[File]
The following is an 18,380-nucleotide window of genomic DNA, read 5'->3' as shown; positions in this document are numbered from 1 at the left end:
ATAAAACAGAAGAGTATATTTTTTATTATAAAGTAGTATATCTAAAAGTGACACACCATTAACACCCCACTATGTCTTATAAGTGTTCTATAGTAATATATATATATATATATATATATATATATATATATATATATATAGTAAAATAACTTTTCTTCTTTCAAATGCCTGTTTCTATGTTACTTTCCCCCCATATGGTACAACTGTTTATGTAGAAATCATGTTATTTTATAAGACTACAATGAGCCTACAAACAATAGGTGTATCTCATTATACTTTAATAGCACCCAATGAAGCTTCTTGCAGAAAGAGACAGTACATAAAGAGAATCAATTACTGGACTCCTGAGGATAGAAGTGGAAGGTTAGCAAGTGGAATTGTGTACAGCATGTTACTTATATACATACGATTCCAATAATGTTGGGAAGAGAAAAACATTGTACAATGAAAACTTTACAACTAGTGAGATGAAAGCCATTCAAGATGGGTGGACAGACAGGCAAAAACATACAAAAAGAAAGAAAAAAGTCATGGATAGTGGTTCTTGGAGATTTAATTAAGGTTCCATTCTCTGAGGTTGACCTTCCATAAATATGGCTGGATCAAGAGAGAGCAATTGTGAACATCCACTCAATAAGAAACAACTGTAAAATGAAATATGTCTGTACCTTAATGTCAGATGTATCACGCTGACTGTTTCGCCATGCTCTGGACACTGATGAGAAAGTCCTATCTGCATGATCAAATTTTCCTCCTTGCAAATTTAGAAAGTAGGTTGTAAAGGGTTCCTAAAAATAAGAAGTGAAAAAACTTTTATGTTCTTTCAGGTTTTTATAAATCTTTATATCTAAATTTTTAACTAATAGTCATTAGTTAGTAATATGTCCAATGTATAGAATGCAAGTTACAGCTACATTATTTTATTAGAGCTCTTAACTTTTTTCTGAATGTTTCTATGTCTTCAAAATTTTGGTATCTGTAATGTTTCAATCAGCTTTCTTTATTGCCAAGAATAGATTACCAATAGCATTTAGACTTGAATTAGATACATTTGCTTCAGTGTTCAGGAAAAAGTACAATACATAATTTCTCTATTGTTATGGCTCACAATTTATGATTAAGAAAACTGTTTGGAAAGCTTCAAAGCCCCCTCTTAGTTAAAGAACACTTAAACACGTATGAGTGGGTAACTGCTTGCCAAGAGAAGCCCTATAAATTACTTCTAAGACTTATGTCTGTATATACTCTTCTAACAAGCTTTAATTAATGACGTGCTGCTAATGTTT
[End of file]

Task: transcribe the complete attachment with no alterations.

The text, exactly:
The following is an 18,380-nucleotide window of genomic DNA, read 5'->3' as shown; positions in this document are numbered from 1 at the left end:
ATAAAACAGAAGAGTATATTTTTTATTATAAAGTAGTATATCTAAAAGTGACACACCATTAACACCCCACTATGTCTTATAAGTGTTCTATAGTAATATATATATATATATATATATATATATATATATATATATATATAGTAAAATAACTTTTCTTCTTTCAAATGCCTGTTTCTATGTTACTTTCCCCCCATATGGTACAACTGTTTATGTAGAAATCATGTTATTTTATAAGACTACAATGAGCCTACAAACAATAGGTGTATCTCATTATACTTTAATAGCACCCAATGAAGCTTCTTGCAGAAAGAGACAGTACATAAAGAGAATCAATTACTGGACTCCTGAGGATAGAAGTGGAAGGTTAGCAAGTGGAATTGTGTACAGCATGTTACTTATATACATACGATTCCAATAATGTTGGGAAGAGAAAAACATTGTACAATGAAAACTTTACAACTAGTGAGATGAAAGCCATTCAAGATGGGTGGACAGACAGGCAAAAACATACAAAAAGAAAGAAAAAAGTCATGGATAGTGGTTCTTGGAGATTTAATTAAGGTTCCATTCTCTGAGGTTGACCTTCCATAAATATGGCTGGATCAAGAGAGAGCAATTGTGAACATCCACTCAATAAGAAACAACTGTAAAATGAAATATGTCTGTACCTTAATGTCAGATGTATCACGCTGACTGTTTCGCCATGCTCTGGACACTGATGAGAAAGTCCTATCTGCATGATCAAATTTTCCTCCTTGCAAATTTAGAAAGTAGGTTGTAAAGGGTTCCTAAAAATAAGAAGTGAAAAAACTTTTATGTTCTTTCAGGTTTTTATAAATCTTTATATCTAAATTTTTAACTAATAGTCATTAGTTAGTAATATGTCCAATGTATAGAATGCAAGTTACAGCTACATTATTTTATTAGAGCTCTTAACTTTTTTCTGAATGTTTCTATGTCTTCAAAATTTTGGTATCTGTAATGTTTCAATCAGCTTTCTTTATTGCCAAGAATAGATTACCAATAGCATTTAGACTTGAATTAGATACATTTGCTTCAGTGTTCAGGAAAAAGTACAATACATAATTTCTCTATTGTTATGGCTCACAATTTATGATTAAGAAAACTGTTTGGAAAGCTTCAAAGCCCCCTCTTAGTTAAAGAACACTTAAACACGTATGAGTGGGTAACTGCTTGCCAAGAGAAGCCCTATAAATTACTTCTAAGACTTATGTCTGTATATACTCTTCTAACAAGCTTTAATTAATGACGTGCTGCTAATGTTT